Joe Biden may keep some Trump policies on trade


Joseph R. Biden is sending strong signals that he won’t immediately try to tear down all of President Trump’s moves on trade, an area where Mr. Trump upended traditional party alliances and attitudes.

Mr. Biden and his team say the presumptive president-elect wants to focus first on investments at home before leaping into potential trade deals. He plans to continue, at least in part, the Trump administration’s “Buy American” policies that drove Mr. Trump’s trade agenda.

Jake Sullivan, who Mr. Biden named as the incoming national security adviser, said a “fundamental touchstone” of international economic policy will be creating jobs and raising wages at home.

“Where trade and other international economic policies can help contribute to that, we should double down on them,” Mr. Sullivan said at an event hosted by The Wall Street Journal. “Where, in fact, the strategy or the priority is disconnected from that basic touchstone, then we should revise and reform it.”

Mr. Biden recently said he wouldn’t automatically roll back the 25% tariffs Mr. Trump placed on about half of Chinese exports or move to alter the terms of a “Phase 1” trade agreement that requires China to buy an additional $200 billion worth of U.S. goods and services over 2020 and 2021.

“I want to make sure we’re going to fight like hell by investing in America first,” he told The New York Times.

To boost domestic production, Mr. Biden plans to impose a 10% tax on certain companies that move production overseas and provide a 10% tax credit for companies that bring jobs back to the U.S.

He also wants to expand on Mr. Trump’s “Buy American” rules, saying it’s too easy for products to be classified as U.S.-made and for federal agencies to waive those rules when they procure goods.

There’s danger in that pursuit, said Bryan Riley, director of the free-trade initiative at the National Taxpayers Union.

“I think we’re much better off on focusing on those things which we are best at and trading those with other countries around the world,” Mr. Riley said. “When we enact ‘buy American’ policies, other countries respond by enacting ‘don’t buy American’ policies and restricting U.S. exports of goods and services.”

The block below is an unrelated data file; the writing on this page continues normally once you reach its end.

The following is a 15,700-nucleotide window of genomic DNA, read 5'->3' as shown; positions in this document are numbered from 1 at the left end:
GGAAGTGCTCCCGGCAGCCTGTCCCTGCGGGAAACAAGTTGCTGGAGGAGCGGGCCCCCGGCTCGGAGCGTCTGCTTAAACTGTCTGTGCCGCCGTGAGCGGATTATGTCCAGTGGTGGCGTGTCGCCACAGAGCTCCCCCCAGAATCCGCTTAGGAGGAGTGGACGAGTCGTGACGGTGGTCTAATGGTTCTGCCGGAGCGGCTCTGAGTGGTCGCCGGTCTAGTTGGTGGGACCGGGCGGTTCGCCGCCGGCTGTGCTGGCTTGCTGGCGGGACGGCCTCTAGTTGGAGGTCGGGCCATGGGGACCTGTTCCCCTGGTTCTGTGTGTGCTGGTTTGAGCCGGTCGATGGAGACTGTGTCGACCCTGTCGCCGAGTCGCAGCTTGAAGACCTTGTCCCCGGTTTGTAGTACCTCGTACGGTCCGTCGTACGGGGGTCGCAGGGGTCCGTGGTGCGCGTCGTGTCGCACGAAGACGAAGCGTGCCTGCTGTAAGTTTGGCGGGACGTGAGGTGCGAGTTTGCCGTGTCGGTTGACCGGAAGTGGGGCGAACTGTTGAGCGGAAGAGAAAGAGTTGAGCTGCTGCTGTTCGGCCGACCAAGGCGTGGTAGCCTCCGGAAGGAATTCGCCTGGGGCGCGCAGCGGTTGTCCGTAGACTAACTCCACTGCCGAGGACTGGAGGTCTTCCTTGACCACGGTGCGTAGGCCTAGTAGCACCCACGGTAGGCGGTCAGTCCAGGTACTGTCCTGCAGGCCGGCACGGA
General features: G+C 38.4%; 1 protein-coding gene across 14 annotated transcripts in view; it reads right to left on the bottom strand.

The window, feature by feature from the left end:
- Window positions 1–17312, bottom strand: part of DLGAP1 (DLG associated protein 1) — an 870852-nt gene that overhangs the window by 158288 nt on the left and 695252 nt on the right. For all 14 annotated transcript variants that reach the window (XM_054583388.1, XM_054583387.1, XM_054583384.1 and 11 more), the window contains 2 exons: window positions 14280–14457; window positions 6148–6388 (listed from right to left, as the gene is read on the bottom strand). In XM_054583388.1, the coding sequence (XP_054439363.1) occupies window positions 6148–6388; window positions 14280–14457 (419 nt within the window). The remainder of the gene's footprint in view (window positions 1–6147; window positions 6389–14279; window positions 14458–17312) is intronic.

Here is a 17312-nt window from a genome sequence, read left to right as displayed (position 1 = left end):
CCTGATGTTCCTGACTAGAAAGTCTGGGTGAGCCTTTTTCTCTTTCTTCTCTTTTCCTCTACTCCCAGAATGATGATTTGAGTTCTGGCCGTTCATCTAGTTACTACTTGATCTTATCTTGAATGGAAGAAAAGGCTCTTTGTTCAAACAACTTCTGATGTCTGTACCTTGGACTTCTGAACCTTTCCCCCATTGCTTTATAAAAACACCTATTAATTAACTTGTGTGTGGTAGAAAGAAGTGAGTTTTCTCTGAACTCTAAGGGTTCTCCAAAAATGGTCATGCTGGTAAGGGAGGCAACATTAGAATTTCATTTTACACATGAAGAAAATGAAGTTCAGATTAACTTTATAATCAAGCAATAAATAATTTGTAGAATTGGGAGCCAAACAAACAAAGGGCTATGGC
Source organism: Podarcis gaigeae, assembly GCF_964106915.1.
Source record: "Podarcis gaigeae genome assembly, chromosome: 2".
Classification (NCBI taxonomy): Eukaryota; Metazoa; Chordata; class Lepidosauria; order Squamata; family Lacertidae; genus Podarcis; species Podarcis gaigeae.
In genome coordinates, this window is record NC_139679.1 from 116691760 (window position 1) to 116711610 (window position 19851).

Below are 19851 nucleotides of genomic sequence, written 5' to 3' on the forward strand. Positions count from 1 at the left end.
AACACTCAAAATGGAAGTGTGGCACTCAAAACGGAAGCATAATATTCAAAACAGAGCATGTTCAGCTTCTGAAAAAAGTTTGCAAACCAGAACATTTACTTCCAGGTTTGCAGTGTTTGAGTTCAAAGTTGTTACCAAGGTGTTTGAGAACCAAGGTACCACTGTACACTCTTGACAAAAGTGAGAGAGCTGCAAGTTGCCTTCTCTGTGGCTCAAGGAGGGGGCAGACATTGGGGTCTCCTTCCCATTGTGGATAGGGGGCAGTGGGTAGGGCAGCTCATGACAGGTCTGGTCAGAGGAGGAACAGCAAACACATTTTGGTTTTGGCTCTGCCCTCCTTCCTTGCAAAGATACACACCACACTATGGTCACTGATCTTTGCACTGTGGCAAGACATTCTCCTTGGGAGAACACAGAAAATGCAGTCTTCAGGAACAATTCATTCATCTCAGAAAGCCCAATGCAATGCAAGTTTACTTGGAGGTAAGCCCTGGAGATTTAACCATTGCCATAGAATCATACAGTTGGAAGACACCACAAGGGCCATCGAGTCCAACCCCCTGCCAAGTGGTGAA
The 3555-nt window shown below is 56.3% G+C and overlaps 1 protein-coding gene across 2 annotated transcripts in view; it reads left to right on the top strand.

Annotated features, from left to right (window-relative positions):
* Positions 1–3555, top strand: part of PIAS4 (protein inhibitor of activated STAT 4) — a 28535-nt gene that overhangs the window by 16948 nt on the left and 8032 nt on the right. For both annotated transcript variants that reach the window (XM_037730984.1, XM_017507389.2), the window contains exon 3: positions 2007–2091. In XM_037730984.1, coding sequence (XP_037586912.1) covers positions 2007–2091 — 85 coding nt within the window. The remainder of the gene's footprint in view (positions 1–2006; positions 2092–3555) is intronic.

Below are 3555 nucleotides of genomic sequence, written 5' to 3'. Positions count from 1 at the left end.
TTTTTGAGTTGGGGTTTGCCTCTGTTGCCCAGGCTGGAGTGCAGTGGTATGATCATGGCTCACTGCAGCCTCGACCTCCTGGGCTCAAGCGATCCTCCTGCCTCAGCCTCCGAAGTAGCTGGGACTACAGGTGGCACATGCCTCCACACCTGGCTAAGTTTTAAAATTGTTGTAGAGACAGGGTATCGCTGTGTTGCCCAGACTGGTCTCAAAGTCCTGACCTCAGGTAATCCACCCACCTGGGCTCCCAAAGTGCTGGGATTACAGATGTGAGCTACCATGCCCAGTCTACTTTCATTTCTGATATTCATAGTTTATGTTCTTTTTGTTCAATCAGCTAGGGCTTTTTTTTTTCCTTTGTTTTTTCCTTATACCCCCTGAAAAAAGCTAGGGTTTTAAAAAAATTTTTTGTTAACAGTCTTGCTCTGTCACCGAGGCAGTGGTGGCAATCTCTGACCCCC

Mr. Biden gave credit to Mr. Trump for revising the North American Free Trade Agreement, a deal Mr. Biden supported as a senator, and blamed congressional Republicans for not going along with an effort by the Obama administration to update the deal.

The updated United States-Mexico-Canada Agreement (USMCA) took effect July 1. Among other provisions, it calls for automakers to use a higher share of materials made in the continent.

But White House trade adviser Peter Navarro said he’s skeptical that the Biden administration will be able to pull off a true repeat or continuation of Mr. Trump’s “America First” approach to trade.

“The Trump administration really was sui generis — it was a black swan event in terms of economic nationalism, standing up for the American blue-collar worker. I don’t see that in this administration,” Mr. Navarro said on Fox Business Network. “Not going to be America first. I think we can probably agree with that.”

Chad Brown, a senior fellow at the Peterson Institute for International Economics, said Mr. Biden should simply strive to make trade boring again amid the frequent tit-for-tat tariff battles with China and other countries over the last four years.

“Trade just became far too exciting relative to its actual economic importance,” Mr. Brown said. “It’s better taken care of when it’s not as exciting. And it needs, I guess, to be a lot more truthful.”

Shortly after the USMCA went into effect, Mr. Trump announced he was reimposing new levies on Canadian aluminum, prompting Canada to fire back with retaliatory tariffs on U.S. goods.

Mr. Biden has had to fend off characterizations from Mr. Trump and others that he would be too weak on Beijing in areas such as trade abuse and would pave the way for China to more easily ascend to be the world’s preeminent superpower.

Mr. Biden has emphasized that combating China’s rise is going to take a multilateral approach among the U.S. and its allies, rather than the unilateral pursuits Mr. Trump has championed.

“He is not going to poke our allies in the eye. He is going to once again be a leader on the world stage,” said Stef Feldman, the Biden campaign’s policy director. “And much of his foreign policy will follow under that framework and allow him to chart a path forward.”

Mr. Brown said elements of the Phase 1 trade deal with China are worth re-examining and that it might be worthwhile to reset expectations.

“I think there has to be a reorientation of the U.S.-China trade relationship overall,” he said. “The purchase commitments actually kind of create the wrong incentives to try to encourage more reforms in China — more market-oriented behavior.”

• Tom Howell Jr. contributed to this report.

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